Lionel Richie needs little introduction as he rolls into the Portsmouth Pavilion this week. As just a founding member of the Commodores alone, he is easily one of the most influential voices in Rhythm and Blues.
Add to that a solo career spanning almost four decades, containing the number one hit, “Hello,” plus seven top ten classics with three number one albums and over a hundred million records sold? You might think the man is ready to take it easy.
You’d be wrong: His latest effort, “Tuskegee,” broke onto the charts with a top ten showing.
Millennial fans might recognize him more as the father to his daughter, Nicole — but it seems Richie shows no signs of slowing down or fading from pop culture consciousness. Recent rumors have been swirling around meetings with American Idol over a spot at the judges’ table, and despite a recent injury involving a torn meniscus, the man bounced back with a world-wide tour that in most arenas has sold out easily.
Maybe you saw him recently on the James Corden show:
Or maybe you chuckled at the story about his sending six thousand muffins to Dave Grohl as he was recovering from a broken leg after missing the Glastonbury Festival a few years back.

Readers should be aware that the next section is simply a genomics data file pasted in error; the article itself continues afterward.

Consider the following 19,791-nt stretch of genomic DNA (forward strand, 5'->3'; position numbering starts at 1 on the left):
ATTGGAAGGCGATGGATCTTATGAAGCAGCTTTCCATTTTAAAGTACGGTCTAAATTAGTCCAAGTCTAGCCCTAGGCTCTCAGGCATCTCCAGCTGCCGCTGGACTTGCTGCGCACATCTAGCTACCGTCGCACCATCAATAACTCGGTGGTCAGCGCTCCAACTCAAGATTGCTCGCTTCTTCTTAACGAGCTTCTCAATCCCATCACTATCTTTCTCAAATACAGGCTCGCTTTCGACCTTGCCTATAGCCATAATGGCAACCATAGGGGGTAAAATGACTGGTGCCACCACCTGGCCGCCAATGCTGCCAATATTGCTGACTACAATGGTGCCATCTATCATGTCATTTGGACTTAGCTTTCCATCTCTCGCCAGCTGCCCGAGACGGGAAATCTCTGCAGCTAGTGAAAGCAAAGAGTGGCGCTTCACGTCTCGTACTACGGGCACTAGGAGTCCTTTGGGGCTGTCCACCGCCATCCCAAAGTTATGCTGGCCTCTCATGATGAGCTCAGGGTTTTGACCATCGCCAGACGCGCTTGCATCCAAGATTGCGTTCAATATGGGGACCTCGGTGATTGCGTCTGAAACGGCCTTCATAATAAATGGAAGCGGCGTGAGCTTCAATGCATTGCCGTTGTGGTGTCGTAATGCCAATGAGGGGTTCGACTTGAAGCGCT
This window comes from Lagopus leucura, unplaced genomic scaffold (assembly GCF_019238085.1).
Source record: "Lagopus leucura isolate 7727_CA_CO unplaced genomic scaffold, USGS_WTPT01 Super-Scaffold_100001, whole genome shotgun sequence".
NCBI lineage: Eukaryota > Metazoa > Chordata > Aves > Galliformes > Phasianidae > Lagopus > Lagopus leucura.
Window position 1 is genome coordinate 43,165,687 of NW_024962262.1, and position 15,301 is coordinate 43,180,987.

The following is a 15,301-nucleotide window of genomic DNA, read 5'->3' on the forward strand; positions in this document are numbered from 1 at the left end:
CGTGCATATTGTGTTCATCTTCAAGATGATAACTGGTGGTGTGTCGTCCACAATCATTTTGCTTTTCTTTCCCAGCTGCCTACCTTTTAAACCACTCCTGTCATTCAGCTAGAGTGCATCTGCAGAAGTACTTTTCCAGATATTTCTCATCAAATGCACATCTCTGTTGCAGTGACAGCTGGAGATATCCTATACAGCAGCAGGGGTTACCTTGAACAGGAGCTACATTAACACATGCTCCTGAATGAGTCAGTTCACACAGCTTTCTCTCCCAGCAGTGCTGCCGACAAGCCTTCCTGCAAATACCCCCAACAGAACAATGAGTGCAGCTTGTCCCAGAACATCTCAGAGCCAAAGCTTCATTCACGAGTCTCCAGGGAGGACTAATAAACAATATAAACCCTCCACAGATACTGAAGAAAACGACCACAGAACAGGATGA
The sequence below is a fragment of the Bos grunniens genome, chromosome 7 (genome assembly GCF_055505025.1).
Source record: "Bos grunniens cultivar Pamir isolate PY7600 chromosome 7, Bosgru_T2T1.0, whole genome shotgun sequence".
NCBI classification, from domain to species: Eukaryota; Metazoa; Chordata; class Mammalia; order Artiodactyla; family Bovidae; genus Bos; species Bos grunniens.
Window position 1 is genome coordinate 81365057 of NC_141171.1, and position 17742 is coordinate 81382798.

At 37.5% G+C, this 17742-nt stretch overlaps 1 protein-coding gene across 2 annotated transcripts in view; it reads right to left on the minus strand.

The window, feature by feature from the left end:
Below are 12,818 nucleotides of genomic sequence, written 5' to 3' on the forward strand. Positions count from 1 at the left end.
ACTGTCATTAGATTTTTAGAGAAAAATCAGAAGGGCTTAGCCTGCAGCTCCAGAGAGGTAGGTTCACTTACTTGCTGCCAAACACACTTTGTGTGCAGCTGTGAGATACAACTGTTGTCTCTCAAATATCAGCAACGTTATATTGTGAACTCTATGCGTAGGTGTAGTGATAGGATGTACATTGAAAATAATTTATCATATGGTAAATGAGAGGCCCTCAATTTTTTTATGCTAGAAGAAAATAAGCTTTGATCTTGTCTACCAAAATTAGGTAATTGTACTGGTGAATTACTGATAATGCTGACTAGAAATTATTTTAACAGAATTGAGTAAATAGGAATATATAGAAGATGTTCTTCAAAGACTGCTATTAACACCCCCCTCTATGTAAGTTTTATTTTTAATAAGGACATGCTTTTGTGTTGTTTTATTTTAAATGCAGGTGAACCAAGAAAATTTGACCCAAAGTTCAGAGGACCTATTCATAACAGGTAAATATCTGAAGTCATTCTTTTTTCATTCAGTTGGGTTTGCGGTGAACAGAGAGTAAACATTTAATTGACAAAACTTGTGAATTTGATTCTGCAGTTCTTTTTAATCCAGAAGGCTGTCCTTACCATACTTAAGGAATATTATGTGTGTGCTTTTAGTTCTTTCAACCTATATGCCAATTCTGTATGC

Possibly, you could simply just be salivating at the thought of his upcoming work with Aretha Franklin. Regardless, at the age of 68, Lionel show no signs of slowing down.
For some, Richie is best known as as the lead voice of the Commodores. Formed in 1968 at Tuskegee University from student singing groups — the Mystics and the Jays — the supergroup went on to break into the limelight opening for the Jackson Five. Eventually they scored a never matched feat as the only Motown group to drop three consecutive number one albums with memorable singles like, “Machine Gun,” “Three Times a Lady,” “Turn off the Lights,” and “Nightshift.”
Lionel moved on from the band in the early eighties to become a fixture on RnB stations around the world, as well as a pioneering force for a young cable television station, known as MTV.
These days, Richie is enjoying an odd bit of a renaissance as a Middle East megastar. His fanbase crosses boundaries from Iran to Iraq, from Libya to Syria. Shi’ite or Suni? It doesn’t matter — they all love Lionel Richie.
Regardless of musical taste, you should take the time to hear this man sing this coming Thursday. His voice is still in fine form, if a bit weathered around the edges. If you stay home you’ll be missing the kind of legend the industry is incapable of producing these days. If you stay home, you’ll be missing out on the chance to dance “all night long.”
Lionel Richie plays Portsmouth on Thursday, June 29, 2017. For more on this show, or to buy tickets, click here.
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For the full schedule of Portsmouth Pavilion concerts, click here.